grass fed beef: a chef's dilemma
usda beef recall

welcome to my new blog!

greetings! and welcome to my new blog, michael tuohy's "frontburner," all about food.

i have spent more than 30 years in the restaurant business and have always wanted to be known for serving great food. the restaurant business is a vast and diverse industry that comes in all shapes, sizes, styles, concepts and price categories. there really is no "one size fits all!"

the longer that i am in the restaurant business, i have come to realize what really drives me and has always driven me is my love of food. in the last decade, i have become increasingly aware of and concerned about where my food comes from, how it is produced and how it is cared for.

i have always had a mindset of cooking with the seasons. being a native san franciscan and cutting my culinary teeth there in the late 1970's and early 1980's, it was hard not to be aware of this sensibility. i was very fortunate to witness and to some degree, participate in what has become known as the "california culinary revolution."

i left my heart in san francisco (yes san francisco!) in 1986 and moved to a place called atlanta to open a restaurant called chefs' cafe. some of you remember this place. there was not much good food in restaurants in atlanta to be found back then. there was no eye on or attention paid to "fresh seasonal" cooking. at chefs' cafe, we changed our menus every eight weeks to attempt to cook with the seasons. we were perhaps the first restaurant at the time in atlanta to adopt this "california ethos." we introduced things like local farm lettuces - thank goodness for clay and lucy calhoun of ashland farm for growing them a mere 45 minutes from the restaurant. we used things like sun-dried tomatoes, goat cheese, balsamic vinaigrette, extra virgin olive oil, polenta and couscous. all things that were not easily attained at the time but are now commonplace and found in every grocery store near you. i believe we we were even the first place to serve cafe latte and a cappuccino without whipped cream! that was a good 10 years before the first starbucks came to town.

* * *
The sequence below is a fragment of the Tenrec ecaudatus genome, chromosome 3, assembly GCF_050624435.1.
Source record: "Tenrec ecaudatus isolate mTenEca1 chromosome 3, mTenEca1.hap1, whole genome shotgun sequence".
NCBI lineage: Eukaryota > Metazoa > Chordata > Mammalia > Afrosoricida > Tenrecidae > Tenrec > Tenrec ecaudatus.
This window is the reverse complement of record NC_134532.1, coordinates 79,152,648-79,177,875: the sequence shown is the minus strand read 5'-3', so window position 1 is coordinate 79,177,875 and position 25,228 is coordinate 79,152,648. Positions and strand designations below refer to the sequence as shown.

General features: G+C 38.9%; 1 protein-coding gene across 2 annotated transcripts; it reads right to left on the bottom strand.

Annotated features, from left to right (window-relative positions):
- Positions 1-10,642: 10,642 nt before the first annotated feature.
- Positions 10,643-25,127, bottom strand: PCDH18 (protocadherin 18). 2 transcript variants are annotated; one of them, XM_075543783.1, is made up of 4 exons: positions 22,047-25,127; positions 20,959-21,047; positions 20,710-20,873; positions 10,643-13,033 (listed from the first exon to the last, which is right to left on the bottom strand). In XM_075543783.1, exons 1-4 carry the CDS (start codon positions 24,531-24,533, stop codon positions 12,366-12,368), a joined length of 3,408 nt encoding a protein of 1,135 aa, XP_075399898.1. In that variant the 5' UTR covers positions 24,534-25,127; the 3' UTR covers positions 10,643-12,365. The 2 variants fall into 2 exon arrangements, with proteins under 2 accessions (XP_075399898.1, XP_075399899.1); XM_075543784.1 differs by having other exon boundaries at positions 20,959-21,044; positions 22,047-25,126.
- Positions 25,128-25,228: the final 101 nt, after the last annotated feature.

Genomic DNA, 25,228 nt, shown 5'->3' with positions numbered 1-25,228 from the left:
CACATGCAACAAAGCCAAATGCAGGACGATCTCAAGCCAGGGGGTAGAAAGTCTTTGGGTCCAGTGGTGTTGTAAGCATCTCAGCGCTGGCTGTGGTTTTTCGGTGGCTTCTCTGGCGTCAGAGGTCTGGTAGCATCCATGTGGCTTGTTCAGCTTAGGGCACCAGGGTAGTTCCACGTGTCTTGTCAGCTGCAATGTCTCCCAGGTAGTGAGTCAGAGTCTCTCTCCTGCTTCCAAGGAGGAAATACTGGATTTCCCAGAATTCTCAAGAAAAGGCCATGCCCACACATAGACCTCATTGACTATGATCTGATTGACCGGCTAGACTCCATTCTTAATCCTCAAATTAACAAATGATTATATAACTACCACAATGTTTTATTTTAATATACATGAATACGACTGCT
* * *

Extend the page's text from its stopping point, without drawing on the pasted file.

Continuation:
since then, i have opened other restaurants, consulted and worked for others, before opening my own restaurant, woodfire grill, in 2002. ultimately, i felt that i had to open my own restaurant in order to be able to cook the kind of food i believed in. food that is responsibly produced, local whenever possible, artisanal, and authentic. today, more than five years later, woodfire has become known both locally and nationally as a leader and strong proponent of the sustainable food movement.

in my 20-plus years in atlanta, i have been fortunate to help foster and maintain a strong and meaningful relationship with a network of farmers and producers of spectacular local foods. from day one, woodfire has supported this effort and continues to do so. today, atlanta has a number of local farmer's markets, csa's and a growing awareness of consumers willing to support this effort. it is more important today than ever before for you to be aware of your food source. to support the small community farms, markets and restaurants that work hard day in and day out to provide the very best that they can produce for your enjoyment and nourishment. the slow food movement that started in italy in 1986 by carlo petrini has become a guiding light for me as it stands for preserving traditions of artisan producers, community and respect for foods produced in a good, clean and fair way.

having said all of this, you may gather that i have always had passion for food. this only continues to grow as i see greater and greater interest from you, the media and all of those that i am surrounded by on a daily basis. my hope is that you will find this site a "go to" resource for information about food and all the issues related to it. it will include opinion, links to other forms of media, websites, magazines, newspapers, producers, photos of products, places, and occasional recipes. i look forward to this journey together!

michael tuohy


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"Great share" This post filled with very good information, I found it till the end.

Thanks Kay, It's comments like those that make me continue down the long path. I greatly appreciate the encouragement and kind words. we have lots of work to do!

Kay Payne

My previous posting should say:
Those of us, who have followed your career in Atlanta, are NOT surprised that you continue to educate and inspire us by your passionate, energetic focus on food issues. (My mistake!)

Kay Payne

Thank you, Michael, for this wonderful site. Lots of information and opinion on, what I agree, should be a major issue in the current campaign.
Those of us, who have followed your career in Atlanta, are surprised that you continue to educate and inspire us by your passionate, energetic focus on food issues.
I look forward to your future postings.

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